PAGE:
Amirah le’Akum: Basic Parameters
Courtesy of Ohr Olam Mishnah Berurah
Although the consensus of the Poskim is that the prohibition of amirah le'akum (instructing a non-Jew to do a melachah for a Jew on Shabbos) is only a rabbinical ordinance,[i] it has a Biblical source[ii] and is, therefore, considered a severe rabbinic prohibition. Let us review the parameters of this multi-faceted halachah:
Having a non-Jew do a melachah on Shabbos for a Jew is permitted only when neither of two separate restrictions applies. These restrictions are:
- To instruct a non-Jew to do any work that would be prohibited for a Jew to do on Shabbos. The instruction may not be issued on Shabbos or even before Shabbos.[iii]
- To benefit from melachah done by a non-Jew for a Jew on Shabbos, even if the non-Jew was not instructed by the Jew to do the melachah.[iv] Our Sages enacted this prohibition so that a person will not be tempted to transgress the prohibition of amirah le'akum and ask a non-Jew to do a melachah for him.[v]
Consequently, if a) the non-Jew was not instructed to do the melachah and b) the Jew will not benefit from his work, it would be permitted for a non-Jew to work on Shabbos for a Jew, for in this way, neither prohibition is being transgressed.
How does one avoid the first restriction – instructing the non-Jew?
This prohibition can be avoided if the non-Jew understands what he has to do without being explicitly instructed. The Jew may hint to a non-Jew what he wants done, but the hint may not be given in the form of a directive. For example, it is permissible to tell a non-Jew, “My bedroom lights are on and I will not be able to sleep,” “It is a pity that so much electricity is being wasted,” “The food on the stove is burning,” etc.[vi]
It is forbidden, however, to add: “Will you please help me out?” since then the hint is accompanied by a form of a directive.[vii] Even if the non-Jew asks: “Should I turn the light off for you?” it is forbidden to answer: “Yes.” Hints are also prohibited even if no words are exchanged and one merely gestures or nods in a way that implies do such and such.[viii]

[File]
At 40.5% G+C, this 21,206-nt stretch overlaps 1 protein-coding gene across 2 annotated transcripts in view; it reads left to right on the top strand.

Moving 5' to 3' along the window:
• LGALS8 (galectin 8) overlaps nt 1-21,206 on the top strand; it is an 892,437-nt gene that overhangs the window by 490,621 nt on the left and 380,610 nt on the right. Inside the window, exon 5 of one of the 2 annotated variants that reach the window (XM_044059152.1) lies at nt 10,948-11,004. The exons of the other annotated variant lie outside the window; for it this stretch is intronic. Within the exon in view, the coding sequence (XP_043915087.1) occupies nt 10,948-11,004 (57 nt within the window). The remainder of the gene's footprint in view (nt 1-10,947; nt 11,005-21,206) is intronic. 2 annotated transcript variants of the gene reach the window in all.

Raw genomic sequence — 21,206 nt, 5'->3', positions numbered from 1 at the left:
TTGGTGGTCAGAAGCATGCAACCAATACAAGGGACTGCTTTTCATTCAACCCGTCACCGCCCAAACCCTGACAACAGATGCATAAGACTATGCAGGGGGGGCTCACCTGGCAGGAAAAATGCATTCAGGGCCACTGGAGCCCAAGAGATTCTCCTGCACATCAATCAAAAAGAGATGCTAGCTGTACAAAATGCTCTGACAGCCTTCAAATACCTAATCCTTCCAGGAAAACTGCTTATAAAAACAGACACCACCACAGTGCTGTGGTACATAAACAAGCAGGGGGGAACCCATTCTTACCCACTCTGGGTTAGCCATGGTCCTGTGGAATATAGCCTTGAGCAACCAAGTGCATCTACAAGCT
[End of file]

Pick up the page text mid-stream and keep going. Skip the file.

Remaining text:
How does one avoid the second restriction – benefiting from a melachah of a non-Jew?
Our Sages prohibited benefit from a melachah of a non-Jew only if the benefit is both direct and absolute. If, however, the benefit is either indirect or marginal, it is permitted. Let us explain those terms:
- Direct benefit is when the benefit is one that could not have been had if the melachah had not been performed, such as if the non-Jew cooked a raw food and made it edible, or kindled a lamp, enabling one to read a book. Indirect benefit is when the benefit is not a direct result of the melachah, but a byproduct of it; that is, the melachah removes an obstacle which then enables one to benefit from something. For example: Putting out a light in a bedroom does not directly enable a person to sleep; it merely removes the light which until now made it difficult for him to fall asleep.[ix]
- Absolute benefit is when the benefit could not have been had at all without the melachah. For instance, reading in a dark room is impossible; reading by light of a candle kindled by a non-Jew is considered absolute benefit. Marginal benefit is when a benefit was previously available to some extent, but the melachah performed by the non-Jew makes it easier to do that which was possible to do even had the melachah not been done. For example: Additional lights are turned on by a non-Jew in a room which is already dimly lit.[x]
Note: Although the restriction of benefiting from a non-Jew’s melachah is inapplicable when the benefit is indirect or marginal, it is still forbidden to instruct him to do the melachah that will provide either of these benefits, since the first prohibition still applies.
- A non-Jew, without being told, turns on a light in a dark room for the benefit of a Jew. It is forbidden to read in that room or to derive any other use from the light, since the benefit is absolute and direct. (There are exceptions to this rule: In the case of a mitzvah that affects many people, in the case of an ill person, even if he is not dangerously ill, etc. A rav should be consulted.)
- A non-Jew turns off the light in a bedroom. One is permitted to sleep there since one is benefiting indirectly. One may not, however, instruct the non-Jew to turn the light off.[xi]
- A non-Jew, without being told, turns on a light in a dimly lit room so that the Jew can see better. The Jew may continue doing the same things he had been doing before the non-Jew turned on the light, even though it is now much easier for the Jew to see in the room.[xii]